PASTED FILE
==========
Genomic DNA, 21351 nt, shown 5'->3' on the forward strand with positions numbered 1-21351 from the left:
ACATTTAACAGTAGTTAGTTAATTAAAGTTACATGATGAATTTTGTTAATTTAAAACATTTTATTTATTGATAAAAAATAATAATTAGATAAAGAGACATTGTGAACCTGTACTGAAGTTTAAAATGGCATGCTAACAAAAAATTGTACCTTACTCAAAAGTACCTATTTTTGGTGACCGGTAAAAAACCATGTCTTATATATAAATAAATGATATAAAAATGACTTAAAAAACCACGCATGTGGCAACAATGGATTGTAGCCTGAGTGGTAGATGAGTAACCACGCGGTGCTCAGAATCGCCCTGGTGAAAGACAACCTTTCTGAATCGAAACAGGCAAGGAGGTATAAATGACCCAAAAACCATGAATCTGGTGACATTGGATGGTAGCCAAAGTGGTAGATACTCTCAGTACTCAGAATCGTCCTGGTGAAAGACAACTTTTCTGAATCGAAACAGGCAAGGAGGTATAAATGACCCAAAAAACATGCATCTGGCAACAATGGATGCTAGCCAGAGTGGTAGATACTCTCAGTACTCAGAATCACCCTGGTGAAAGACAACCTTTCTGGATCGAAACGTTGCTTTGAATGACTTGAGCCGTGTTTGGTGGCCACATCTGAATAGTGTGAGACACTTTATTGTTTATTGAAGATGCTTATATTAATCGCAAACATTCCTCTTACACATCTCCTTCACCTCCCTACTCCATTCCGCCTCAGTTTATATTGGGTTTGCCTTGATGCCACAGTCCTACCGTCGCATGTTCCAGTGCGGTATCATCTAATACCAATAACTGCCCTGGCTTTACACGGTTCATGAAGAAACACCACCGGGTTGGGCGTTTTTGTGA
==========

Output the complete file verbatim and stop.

Genomic DNA, 21351 nt, shown 5'->3' on the forward strand with positions numbered 1-21351 from the left:
ACATTTAACAGTAGTTAGTTAATTAAAGTTACATGATGAATTTTGTTAATTTAAAACATTTTATTTATTGATAAAAAATAATAATTAGATAAAGAGACATTGTGAACCTGTACTGAAGTTTAAAATGGCATGCTAACAAAAAATTGTACCTTACTCAAAAGTACCTATTTTTGGTGACCGGTAAAAAACCATGTCTTATATATAAATAAATGATATAAAAATGACTTAAAAAACCACGCATGTGGCAACAATGGATTGTAGCCTGAGTGGTAGATGAGTAACCACGCGGTGCTCAGAATCGCCCTGGTGAAAGACAACCTTTCTGAATCGAAACAGGCAAGGAGGTATAAATGACCCAAAAACCATGAATCTGGTGACATTGGATGGTAGCCAAAGTGGTAGATACTCTCAGTACTCAGAATCGTCCTGGTGAAAGACAACTTTTCTGAATCGAAACAGGCAAGGAGGTATAAATGACCCAAAAAACATGCATCTGGCAACAATGGATGCTAGCCAGAGTGGTAGATACTCTCAGTACTCAGAATCACCCTGGTGAAAGACAACCTTTCTGGATCGAAACGTTGCTTTGAATGACTTGAGCCGTGTTTGGTGGCCACATCTGAATAGTGTGAGACACTTTATTGTTTATTGAAGATGCTTATATTAATCGCAAACATTCCTCTTACACATCTCCTTCACCTCCCTACTCCATTCCGCCTCAGTTTATATTGGGTTTGCCTTGATGCCACAGTCCTACCGTCGCATGTTCCAGTGCGGTATCATCTAATACCAATAACTGCCCTGGCTTTACACGGTTCATGAAGAAACACCACCGGGTTGGGCGTTTTTGTGA